A century and a half later, in the early 2000s, a rather similar transition policy was launched; responding to global neoliberal discourse, Russia introduced the USE as a common test for both school leaving and university entrance. By means of unification of assignments and testing procedure, USE was supposed to provide students throughout the country with equal opportunities for pursuing further education.

    The analysis reveals some striking similarities between the assessment policies of the Imperial and post-Soviet Russia. However, the language of excellence created through those policies has considerably changed over time. This becomes evident in the practice of PST where references to academic achievements are frequently used to demonstrate the existing expertise of a tutor. In the nineteenth century, tutors put forward their academic awards and degrees, which implied highest scores in all subjects, without explicitly naming their original numerical value. In contrast, today tutors highlight their expert knowledge in one or two subjects by referring to “pure” numbers, which largely correspond to the USE’s 100-point scale. In both cases, the highly specialized - categorical or numerical - language of excellence might be unintelligible for the uninitiated.

  • 8.
    Mikhaylova, Tatiana
    et al.
    University of Gävle, Faculty of Education and Business Studies, Department of Educational sciences, Educational science, Curriculum studies.
    Pettersson, Daniel
    University of Gävle, Faculty of Education and Business Studies, Department of Educational sciences, Educational science, Education.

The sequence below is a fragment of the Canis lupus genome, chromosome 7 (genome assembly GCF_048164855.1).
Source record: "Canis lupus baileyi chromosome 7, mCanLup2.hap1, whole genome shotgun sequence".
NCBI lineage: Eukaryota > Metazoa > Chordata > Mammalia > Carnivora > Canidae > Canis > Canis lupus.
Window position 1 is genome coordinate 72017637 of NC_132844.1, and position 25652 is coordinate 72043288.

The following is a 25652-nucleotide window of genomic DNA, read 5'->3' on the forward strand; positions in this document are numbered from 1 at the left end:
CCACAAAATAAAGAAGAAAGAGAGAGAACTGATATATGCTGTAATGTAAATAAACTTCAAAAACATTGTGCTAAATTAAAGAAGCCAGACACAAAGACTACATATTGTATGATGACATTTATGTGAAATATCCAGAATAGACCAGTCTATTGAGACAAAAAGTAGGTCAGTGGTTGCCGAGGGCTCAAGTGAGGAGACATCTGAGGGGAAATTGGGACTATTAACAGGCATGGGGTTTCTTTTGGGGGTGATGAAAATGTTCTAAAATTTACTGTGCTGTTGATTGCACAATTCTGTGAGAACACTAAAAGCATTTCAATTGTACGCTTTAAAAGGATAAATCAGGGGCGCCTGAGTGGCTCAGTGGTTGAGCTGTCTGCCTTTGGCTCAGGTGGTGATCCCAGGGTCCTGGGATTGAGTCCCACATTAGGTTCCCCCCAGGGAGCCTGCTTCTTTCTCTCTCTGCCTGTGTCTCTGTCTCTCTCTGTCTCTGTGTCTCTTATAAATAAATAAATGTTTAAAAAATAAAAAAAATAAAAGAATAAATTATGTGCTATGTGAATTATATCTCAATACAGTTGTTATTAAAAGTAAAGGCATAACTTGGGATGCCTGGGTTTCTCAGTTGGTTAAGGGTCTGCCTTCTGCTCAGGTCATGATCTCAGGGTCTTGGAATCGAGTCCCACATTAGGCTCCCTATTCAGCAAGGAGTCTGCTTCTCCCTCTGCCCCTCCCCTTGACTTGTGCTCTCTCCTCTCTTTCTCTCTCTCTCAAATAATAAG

Cybernetics and Systems Thought as a Salvation for Educational Problems2019Conference paper (Refereed)
    Abstract [en]

    This paper presents a comparison between two national educational contexts – the Soviet Union and Sweden. The countries exhibit similarities on how education was thought in relation to cybernetics (for a description of the early thinking of cybernetics, see Wiener, 1948) and ‘systems thought’ (for a description, see Heyck, 2015) from the early 1960s and onwards. By performing our study, we are able to historicize some of the prerequisites for the contemporary beliefs in education such as accountability, ‘evidence-based education’, and ‘feedback’.

    The history of Soviet cybernetics is a history of rebellion and conformity, enchantment and disappointment. This is a story of fascination with a new revolutionary language, which eventually gave way to a frustration when this new language was appropriated by the Soviet nomenclature (Gerovitch, 2002). But, it is also a history of how a new educational language and a new way of reasoning (cf. Hacking, 1990) on education was developed that embraced all educational ‘things’ in terms of organization, structure, system, function, and process (cf. Heyck, 2015). In this way, Soviet cybernetics in education carried a promise and a means of ‘salvation’ for making the educational sciences more ‘objective’ and ‘evidence-based’.